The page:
OK, so its been claimed many times in the past year or so that HTML5 is set to revolutionise our world, but now the revolution is almost upon us. HTML forms the backbone of the internet we know and love. People know it and some people even love and understand it.

It was way back in 1997 that the launch of HTML4 then revolutionised the way we all now do business, do personal and do just about everything. 15 years is a long time for any technology, but in internet terms it is positively ancient. So the time for change is definitely upon us.

In those 15 years HTML has been pulled, appended and twiddled with, but the majority of evolutions have been in the form of add-ons or complimentary languages. HTML5 is completely different.

If you have seen the demos online of the capabilities and read other articles on its arrival, you will be aware of its 2D and 3D rendering capabilities and the power to make such a popular product as Adobe Flash almost obsolete.

It looks good, it bridges gaps and makes the multi-media world of the internet accessible to more and more people. The biggest aspect of this is the functionality, that many have come to associate with smartphone apps, being at the fingertips of any body using a modern browser.

Indeed HTML5 could help stem the flow from desktop to mobile, by offering a better user experience than ever before. So why have the industry been talking about it for so long without it being properly adopted? Well HTML5 is still yet to be formally agreed as a standard. In reality it is still in development.

The last working draft from March this year has gone a long way to setting the agreed standard but the web community can be an exacting bunch and such is the anticipation of the new standard, the community is keen to make sure that what is finally agreed leaves very few stones unturned. Even now, the official line is for an official launch to only be achieved in 2014.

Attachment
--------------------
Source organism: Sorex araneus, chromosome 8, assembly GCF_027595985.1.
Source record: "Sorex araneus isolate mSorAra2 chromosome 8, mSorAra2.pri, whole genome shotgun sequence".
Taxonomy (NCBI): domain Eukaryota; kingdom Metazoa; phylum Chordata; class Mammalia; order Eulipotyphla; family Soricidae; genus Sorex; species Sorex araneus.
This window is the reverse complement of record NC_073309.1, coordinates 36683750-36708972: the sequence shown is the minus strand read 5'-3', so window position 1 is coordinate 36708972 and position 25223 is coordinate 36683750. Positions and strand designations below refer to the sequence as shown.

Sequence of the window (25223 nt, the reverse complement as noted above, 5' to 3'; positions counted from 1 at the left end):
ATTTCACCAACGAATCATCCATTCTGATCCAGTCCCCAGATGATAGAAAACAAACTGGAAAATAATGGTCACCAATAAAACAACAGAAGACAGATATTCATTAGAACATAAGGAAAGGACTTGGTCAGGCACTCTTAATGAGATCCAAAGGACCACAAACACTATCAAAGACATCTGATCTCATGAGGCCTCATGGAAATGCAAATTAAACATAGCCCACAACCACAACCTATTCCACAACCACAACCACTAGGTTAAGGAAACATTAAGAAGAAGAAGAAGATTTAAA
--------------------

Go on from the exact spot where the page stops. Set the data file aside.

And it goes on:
Yet already, HTML5 is around us almost every day and we probably don’t even notice. It’s backwards compatibility helps integrate it fairly seamlessly on every day sites, and a survey last year revealed 34 of the top 100 sites on the web were already using HTML5. The official launch timeline won’t stop more and more talking about HTML5 and more and more adopting the working principles, especially in the mobile markets.

Already last year Adobe, admitted it was now focusing any Flash developments on PC alone and that for mobile applications it was looking at HTML5. Meanwhile, estimates suggest HTML5 mobile handsets will top 1 billion global sales by the end of 2013.

That is where the biggest change to the web design community will occur. In very recent years, the rise and rise of the mobile app has seen much focus on using existing skills-bases to develop more apps that clients are clambering for. This has led to massive sales in smartphones, but already the market is becoming saturated.

New smartphone handsets are almost ten-a-penny and standing out from the crowd is difficult. The same is even truer in terms of mobile apps, so for the smart business savvy tech companies a fresh wind is required with HTML5 the perfect jet-stream.

As mentioned above HTML5 enables almost all of the functionality of a mobile app and more. the user experience can be replicated, so that the client doesn’t need to get lost in a string of steps and clicks and the rendering possible makes 2D and 3D graphical representations more lifelike than ever before. If you can have this functionality just in a browser, why build multi-platform sites?

A single HTML5 site can serve mobile, PC, etc in one hit, rather than needing a website, an android app, an iOS app, a Blackberry app and a Windows app. Not only does it save development costs but it unifies brands and concepts and gives hardware and software developers a new range to push into the market.

So, the mobile app as we know it will soon be over. In life-cycle terms it is probably similar to the Sony MiniDisc, great while they lasted but soon surpassed by another technology to confine them to the annals of technology history. HTML5 of course won’t spell the end of Angry Birds and Draw Something in fact the possibilities using HTML5 could make such timewasters very interesting, but the end of the app is nigh and HTML5 will soon be King.